Problems Of Cell Phones in Prisons

*** Save money on making and receiving prison phone calls ***




Government Combating the Cell Phone Problem In Prisons – Why and How Prisons Encountering Cell Phone Problems – Find out More

Cell phones are being increasingly smuggled by prisoners in correctional institutions and this is creating a problem throughout prisons in the country. A cell phone allows inmates to make unauthorized calls that are not supervised and they often use it for various illegal activities. They can use it for credit card fraud or for starting a prison riot. They also use the smuggled cell phones for evasion of taxes, drug peddling activities and even escaping from the institution. The cell phones are basically brought into the prison with the assistance of prison guards,  the inmate’s visitors or just thrown over the prison fence.

The government has tried combating the problem by means of using canine units that sniff out the cell phones hidden in the correctional institutions, but it has not been a fool proof method for stopping the problem. In order to bring about a permanent solution for the issue of smuggled cell phones in prisons, the South Carolina authorities submitted a petition to the FCC, the Federal Communications Commission. They requested that the only means of protecting the public and keeping them safe was to block the signals emitted from such banned cell phones, particularly those of calls originating from prisons. About 12 other state agencies supported and signed the petition which was filed two days before there was to be a hearing on the previous federal bill of 1934. The first bill stated that jamming of telecommunications from prisons should be banned and the Senate was to have a meeting regarding legislation to be passed on this Federal ban.

The bill that was proposed to solve the cell phone problem was named the ‘S.251: Safe Prisons Communications Act of 2009’. The main purpose of the bill was to target the previous Act that banned the jamming of phones in prisons. It was mainly intended to stop and block the signals emanating from the banned and smuggled cell phones in prisons and was aimed at making amendments to the Communications Act of 1934. The Act was passed on October 5th, 2099. The act was also referred to as the Subcommittee on Crime, Terrorism and Homeland Security. According to the conditions of the bill, states would be given the rights to petition the FCC and ask them for permission to jam or block telecommunication signals emanating from the cell phones in prisons.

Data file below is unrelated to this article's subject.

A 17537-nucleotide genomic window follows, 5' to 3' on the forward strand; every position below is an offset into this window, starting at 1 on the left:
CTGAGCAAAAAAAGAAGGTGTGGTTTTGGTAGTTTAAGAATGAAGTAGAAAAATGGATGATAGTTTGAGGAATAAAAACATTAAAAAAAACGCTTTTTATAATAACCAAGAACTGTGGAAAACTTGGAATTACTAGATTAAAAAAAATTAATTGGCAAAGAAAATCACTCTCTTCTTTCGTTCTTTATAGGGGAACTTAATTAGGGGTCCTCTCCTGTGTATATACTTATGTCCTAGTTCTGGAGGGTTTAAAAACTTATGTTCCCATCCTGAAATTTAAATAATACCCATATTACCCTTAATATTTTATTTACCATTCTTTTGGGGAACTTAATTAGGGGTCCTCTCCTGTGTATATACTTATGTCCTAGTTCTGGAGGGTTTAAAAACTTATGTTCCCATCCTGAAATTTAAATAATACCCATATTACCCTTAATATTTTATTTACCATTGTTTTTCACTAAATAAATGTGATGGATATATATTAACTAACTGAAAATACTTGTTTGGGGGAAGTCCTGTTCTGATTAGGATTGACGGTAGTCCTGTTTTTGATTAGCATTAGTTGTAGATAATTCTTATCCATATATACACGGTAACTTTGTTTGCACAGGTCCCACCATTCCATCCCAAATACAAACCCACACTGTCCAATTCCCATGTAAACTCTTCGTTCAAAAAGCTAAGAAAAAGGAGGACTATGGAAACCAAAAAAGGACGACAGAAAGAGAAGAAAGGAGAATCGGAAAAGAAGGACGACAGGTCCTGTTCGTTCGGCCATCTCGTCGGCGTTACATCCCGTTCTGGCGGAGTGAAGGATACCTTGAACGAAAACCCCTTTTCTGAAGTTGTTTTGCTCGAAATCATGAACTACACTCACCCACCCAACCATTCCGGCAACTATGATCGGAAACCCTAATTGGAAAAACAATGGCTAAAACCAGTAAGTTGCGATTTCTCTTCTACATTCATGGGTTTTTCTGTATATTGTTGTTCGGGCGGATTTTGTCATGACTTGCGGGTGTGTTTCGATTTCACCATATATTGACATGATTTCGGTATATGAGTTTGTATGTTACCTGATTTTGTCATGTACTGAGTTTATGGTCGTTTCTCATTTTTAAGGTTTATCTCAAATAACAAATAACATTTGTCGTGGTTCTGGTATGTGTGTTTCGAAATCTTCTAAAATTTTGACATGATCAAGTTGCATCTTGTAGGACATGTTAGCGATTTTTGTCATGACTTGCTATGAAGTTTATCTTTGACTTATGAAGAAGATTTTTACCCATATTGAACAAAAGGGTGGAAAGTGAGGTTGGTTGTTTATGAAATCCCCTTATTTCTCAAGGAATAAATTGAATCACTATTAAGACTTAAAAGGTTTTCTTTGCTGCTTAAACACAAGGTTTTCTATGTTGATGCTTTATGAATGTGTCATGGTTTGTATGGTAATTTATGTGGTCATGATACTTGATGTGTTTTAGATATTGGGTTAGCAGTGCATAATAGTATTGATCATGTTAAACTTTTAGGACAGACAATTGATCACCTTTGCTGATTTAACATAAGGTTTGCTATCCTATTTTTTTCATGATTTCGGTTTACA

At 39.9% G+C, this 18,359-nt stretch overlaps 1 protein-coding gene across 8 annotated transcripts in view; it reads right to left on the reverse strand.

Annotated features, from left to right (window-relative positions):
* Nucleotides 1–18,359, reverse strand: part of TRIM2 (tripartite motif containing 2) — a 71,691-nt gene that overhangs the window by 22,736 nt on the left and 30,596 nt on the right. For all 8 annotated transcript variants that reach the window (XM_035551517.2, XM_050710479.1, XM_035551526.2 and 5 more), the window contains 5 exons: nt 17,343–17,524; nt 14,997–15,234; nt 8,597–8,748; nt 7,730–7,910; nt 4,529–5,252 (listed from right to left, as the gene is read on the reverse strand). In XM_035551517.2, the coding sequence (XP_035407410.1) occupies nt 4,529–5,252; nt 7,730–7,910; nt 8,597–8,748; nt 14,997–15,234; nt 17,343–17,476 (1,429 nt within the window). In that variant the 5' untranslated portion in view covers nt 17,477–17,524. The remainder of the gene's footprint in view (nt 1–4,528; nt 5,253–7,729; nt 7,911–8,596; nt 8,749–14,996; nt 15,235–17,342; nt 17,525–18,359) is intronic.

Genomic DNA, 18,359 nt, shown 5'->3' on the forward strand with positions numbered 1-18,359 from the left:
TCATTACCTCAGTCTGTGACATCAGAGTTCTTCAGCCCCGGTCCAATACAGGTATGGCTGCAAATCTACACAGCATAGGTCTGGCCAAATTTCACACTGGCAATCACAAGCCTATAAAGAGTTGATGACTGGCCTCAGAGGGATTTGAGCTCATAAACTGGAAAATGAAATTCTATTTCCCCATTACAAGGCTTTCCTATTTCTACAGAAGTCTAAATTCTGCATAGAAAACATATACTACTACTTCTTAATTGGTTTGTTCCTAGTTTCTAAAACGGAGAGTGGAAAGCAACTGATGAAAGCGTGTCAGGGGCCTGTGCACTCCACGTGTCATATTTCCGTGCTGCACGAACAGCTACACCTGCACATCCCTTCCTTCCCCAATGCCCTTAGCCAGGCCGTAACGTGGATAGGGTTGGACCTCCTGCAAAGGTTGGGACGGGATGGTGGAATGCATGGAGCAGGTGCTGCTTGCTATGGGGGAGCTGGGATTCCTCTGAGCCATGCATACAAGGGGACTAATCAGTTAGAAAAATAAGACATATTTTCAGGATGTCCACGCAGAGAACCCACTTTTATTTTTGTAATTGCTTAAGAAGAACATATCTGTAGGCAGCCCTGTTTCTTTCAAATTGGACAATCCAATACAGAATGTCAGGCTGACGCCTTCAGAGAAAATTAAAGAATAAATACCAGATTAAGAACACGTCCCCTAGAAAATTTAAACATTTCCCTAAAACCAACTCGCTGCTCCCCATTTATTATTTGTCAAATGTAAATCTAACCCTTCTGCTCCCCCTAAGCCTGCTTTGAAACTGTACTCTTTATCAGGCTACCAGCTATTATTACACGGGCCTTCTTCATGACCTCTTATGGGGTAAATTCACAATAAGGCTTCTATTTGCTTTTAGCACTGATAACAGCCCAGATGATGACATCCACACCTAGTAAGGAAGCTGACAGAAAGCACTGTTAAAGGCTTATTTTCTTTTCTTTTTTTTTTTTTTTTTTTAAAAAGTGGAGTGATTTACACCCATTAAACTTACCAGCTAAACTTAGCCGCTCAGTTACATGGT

All about the Safe Prisons Communications Act Of 2009

The Safe Prisons Communications Act is an amendment to the Communications Act of 1934. According to this new Act, either the Chief Executive Officer of the state or the Director of the Federal Bureau of Prisons could order devices to be installed in order to jam and block wireless signals emanating from the area of the prisons or facilities that were presently under his jurisdiction or control. The jamming was to be done according to the directions issued. The limitations imposed on these devices were that they could only be used in such a way that they would not interfere with the signals outside the area of the prison or the facility. The FCC had to adopt a final stand in deciding on the criteria for the proper manufacture and sale of the device, as well as issue directions regarding the shipment of the jamming device within states.

Ref: States Seek to Jam Prison Cell phone Signals by Solomon Moore, Published on July 13th, 2009.

http://www.nytimes.com/2009/07/14/us/14fcc.html?r=2&ref=technology

Don't miss our guide to making Prison Phone Calls.



Learn more about Prison Telephone Providers, Prison Phone Service or Contact Us.

Get a local phone number anywhere $8.33/mo

Search The Web:
Quote of the moment: “When defeat comes, accept it as a signal that your plans are not sound, rebuild those plans, and set sail once more toward your coveted goal.” - Napoleon Hill, Think and Grow Rich

Problems Of Cell Phones in Prisons


Alabama (AL) | Alaska (AK) | American Samoa (AS) | Arizona (AZ) | Arkansas (AR) | California (CA) | Colorado (CO) | Connecticut (CT) | Delaware (DE) | District of Columbia (DC) | Florida (FL) | Georgia (GA) | Hawaii (HI) | Idaho (ID) | Illinois (IL) | Indiana (IN) | Iowa (IA) | Kansas (KS) | Kentucky (KY) | Louisiana (LA) | Maine (ME) | Marshall Islands (MH) | Maryland (MD) | Massachusetts (MA) | Michigan (MI) | Minnesota (MN) | Mississippi (MS) | Missouri (MO) | Montana (MT) | Nebraska (NE) | Nevada (NV) | New Hampshire (NH) | New Jersey (NJ) | New Mexico (NM) | New York (NY) | North Carolina (NC) | North Dakota (ND) | Ohio (OH) | Oklahoma (OK) | Oregon (OR) | Pennsylvania (PA) | Puerto Rico (PR) | Rhode Island (RI) | South Carolina (SC) | South Dakota (SD) | Tennessee (TN) | Texas (TX) | Utah (UT) | Vermont (VT) | Virginia (VA) | Virgin Islands (VI) | Washington (WA) | West Virginia (WV) | Wisconsin (WI) | Wyoming (WY)